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Rechavia and 19th Century European Buildings

posted Nov 24, 2011, 10:41 PM by Jack Cadranel
In the late 19th Century and early 20th Century Jewish immigrants and the European Powers were all busy building in Jerusalem. This week's tours take a look at some of what they built.
On Monday November 28th explore Rechavia. Built in the 1920s as a "garden suburb" the upscale neighbourhood was home to many of Israel's early leaders. We'll take in the neighbourhood's architecture and history, hear the stories of some of it's more famous residents and find out why Yekkes were living in Spanish Streets.
Meet at 9.30 a.m. at the corner of King George and Keren Kayemet Le'Israel Streets.
The tour on Wednesday November 30th takes you From The First British Consulate to the Russian Compound to see European Buildings in 19th Century Jerusalem. In the 19th Century the European Powers gave Jerusalem some of its most impressive buildings - hospitals, churches, post offices and more. They weren't just being generous! This tour will give you the low-down on what they built and why and on their impact on Jewish Jerusalem.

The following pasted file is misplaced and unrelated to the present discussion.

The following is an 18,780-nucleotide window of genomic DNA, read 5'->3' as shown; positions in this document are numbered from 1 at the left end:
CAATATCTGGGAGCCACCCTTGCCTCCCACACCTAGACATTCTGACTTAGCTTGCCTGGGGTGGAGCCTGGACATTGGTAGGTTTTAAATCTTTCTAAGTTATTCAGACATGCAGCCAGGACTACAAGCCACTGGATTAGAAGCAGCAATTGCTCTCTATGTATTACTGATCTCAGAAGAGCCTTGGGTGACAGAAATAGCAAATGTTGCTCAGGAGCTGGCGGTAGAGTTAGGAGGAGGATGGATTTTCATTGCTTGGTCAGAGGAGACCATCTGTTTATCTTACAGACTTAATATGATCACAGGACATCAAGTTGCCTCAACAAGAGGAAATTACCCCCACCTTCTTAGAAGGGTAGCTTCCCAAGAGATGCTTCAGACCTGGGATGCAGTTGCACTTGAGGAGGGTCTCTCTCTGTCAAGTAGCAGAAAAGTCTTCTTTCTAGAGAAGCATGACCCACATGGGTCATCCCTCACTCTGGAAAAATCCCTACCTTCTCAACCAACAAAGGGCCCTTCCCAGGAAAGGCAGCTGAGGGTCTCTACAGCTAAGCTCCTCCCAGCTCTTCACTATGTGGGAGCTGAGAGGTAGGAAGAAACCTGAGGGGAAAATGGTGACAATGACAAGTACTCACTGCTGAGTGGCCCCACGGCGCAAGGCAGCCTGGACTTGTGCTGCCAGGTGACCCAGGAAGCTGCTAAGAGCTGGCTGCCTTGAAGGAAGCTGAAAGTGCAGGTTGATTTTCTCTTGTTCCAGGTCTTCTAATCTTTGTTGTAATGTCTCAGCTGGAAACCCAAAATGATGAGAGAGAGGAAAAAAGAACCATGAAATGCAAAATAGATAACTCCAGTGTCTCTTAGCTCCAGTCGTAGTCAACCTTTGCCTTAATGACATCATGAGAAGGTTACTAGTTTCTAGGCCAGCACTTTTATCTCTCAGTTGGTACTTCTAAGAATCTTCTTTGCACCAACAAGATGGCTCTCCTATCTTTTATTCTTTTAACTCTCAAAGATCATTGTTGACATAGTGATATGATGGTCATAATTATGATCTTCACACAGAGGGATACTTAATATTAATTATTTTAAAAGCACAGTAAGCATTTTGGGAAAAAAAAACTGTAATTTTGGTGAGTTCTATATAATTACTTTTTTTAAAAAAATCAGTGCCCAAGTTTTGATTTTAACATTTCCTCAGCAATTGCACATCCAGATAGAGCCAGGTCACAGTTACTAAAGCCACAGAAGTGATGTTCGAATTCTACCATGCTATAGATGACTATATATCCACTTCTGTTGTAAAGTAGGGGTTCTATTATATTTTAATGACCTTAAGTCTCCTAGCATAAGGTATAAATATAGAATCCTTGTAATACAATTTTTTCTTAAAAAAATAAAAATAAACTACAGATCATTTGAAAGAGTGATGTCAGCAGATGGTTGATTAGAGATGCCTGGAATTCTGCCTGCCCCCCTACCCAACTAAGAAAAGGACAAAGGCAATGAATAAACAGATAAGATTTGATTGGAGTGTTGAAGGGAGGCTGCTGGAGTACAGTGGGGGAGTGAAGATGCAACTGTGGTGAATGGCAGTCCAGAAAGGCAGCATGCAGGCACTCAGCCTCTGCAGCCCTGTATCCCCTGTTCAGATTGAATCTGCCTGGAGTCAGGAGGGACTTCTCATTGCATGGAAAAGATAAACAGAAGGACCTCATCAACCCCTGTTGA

Meet at 9.30 a.m. just outside the Jaffa Gate.
Please note that the schedule is subject to change and that tours will only take place if a minimum of three people have registered. Registration in advance is required. Call 054-647-8955 or email tourwithjack@gmail.com . Don't forget to wear comfortable shoes and to bring hats and water. Each tour lasts 2-3 hours and costs NIS 70 per person plus site entry fees. There are site entry fees of NIS 15 on Wednesday's tour.
Coming up next week: A Walk Along the Cease Fire Line on Monday December 5th. In Sickness and In Health - Health Care in Jerusalem from the Second Temple to the Old Yishuv on Wednesday December 7th.
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